Medical apps are increasingly replacing referral books for doctors


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They help people connect, keep you informed, and now they guide scalpels to save lives. While technology increasingly finds its way into operation theatres, surgeons are hooked to their gizmos for help to direct their surgeries. From fine-tuning their surgical skills to calculating the risks involved in a procedure and keeping them updated on the latest scientific breakthroughs, apps are replacing referral books for surgeons as they prepare to make the cut.

And it’s not just surgeries. Apps like Epocrates help doctors choose drugs and dosage. “There are millions of drugs in the market and it isn’t easy to remember all. The app helps us decide what drug to prescribe and mentions the dosage, side-effects and interaction with other drugs,” says intervention cardiologist Dr G Sengottuvelu who has three other apps on his android phone and tablet. One of them gives him the latest breakthroughs in his specialization, another helps him calculate the likelihood of a patient getting a heart attack, while the third is for patient records.

It is not just surgeons who find apps handy. Patients can access apps to know if they need medical help. “There are a lot of apps that help test the heart and eyes. For example, retinal degeneration can be tested with an app that shows a straight line. If it is wobbly to the person, he or she clearly needs medical help,” says ophthalmologist Dr Amar Agarwal who also uses SloPro, an app that shows videos in slow motion, to diagnose. “These let patients understand the procedure they are about to undergo. We’ve found that it improves patient comprehension and reduces anxiety. Doctors are not gods anymore. It’s more of a shared partnership,” he says.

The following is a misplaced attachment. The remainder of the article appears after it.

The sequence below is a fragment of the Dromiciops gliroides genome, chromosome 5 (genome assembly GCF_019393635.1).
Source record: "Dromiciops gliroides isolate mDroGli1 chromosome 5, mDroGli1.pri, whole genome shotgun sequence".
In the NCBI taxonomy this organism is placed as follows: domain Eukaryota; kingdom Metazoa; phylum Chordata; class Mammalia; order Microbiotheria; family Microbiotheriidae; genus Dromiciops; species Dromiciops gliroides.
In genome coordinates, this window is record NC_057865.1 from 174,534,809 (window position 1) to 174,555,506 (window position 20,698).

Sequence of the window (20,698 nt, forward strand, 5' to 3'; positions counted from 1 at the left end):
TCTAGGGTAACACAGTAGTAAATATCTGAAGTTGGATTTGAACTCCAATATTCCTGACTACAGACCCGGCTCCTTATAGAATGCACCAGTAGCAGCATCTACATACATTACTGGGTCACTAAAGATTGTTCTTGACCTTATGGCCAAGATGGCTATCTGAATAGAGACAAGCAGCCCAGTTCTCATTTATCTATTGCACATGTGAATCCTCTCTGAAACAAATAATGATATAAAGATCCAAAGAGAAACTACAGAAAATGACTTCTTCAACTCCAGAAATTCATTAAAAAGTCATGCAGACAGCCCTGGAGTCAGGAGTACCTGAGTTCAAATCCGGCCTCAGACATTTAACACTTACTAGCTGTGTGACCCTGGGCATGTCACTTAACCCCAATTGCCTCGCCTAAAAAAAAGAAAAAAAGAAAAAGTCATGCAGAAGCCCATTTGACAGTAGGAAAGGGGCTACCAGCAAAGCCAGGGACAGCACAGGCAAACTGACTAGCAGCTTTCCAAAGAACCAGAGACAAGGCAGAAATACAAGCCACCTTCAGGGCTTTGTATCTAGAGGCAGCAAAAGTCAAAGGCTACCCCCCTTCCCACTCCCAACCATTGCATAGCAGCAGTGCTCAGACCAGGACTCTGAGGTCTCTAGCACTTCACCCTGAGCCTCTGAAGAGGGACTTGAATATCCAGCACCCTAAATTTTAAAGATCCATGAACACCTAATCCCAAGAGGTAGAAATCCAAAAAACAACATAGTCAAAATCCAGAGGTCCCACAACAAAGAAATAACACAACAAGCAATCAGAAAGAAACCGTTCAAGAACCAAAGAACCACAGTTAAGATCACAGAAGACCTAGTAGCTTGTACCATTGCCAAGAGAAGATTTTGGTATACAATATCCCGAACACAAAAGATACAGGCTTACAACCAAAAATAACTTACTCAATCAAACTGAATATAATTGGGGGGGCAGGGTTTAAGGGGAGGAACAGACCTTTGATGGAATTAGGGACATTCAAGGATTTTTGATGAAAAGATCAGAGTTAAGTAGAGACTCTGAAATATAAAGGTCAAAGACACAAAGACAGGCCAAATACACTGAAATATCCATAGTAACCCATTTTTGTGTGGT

Touch Surgery, an iOS and Android surgery simulator, allows surgeons to practise and rehearse operations before they enter the operating room. Every step of the procedure is animated in graphic 3D detail.

Nobody disputes their usefulness, but some seniors warn that technology should not be taken as an absolute substitute for clinical judgment through close inspection and interaction with the patient, and handson practice of surgery. “These apps are helpful, but doctors need to use them judiciously. It shouldn’t be used as a standard of medical practice, but as an adjunct,” says Dr George Thomas, former editor of the Indian Journal of Medical Ethics.

Online Source

The Indian Telegraph Sydney Australia

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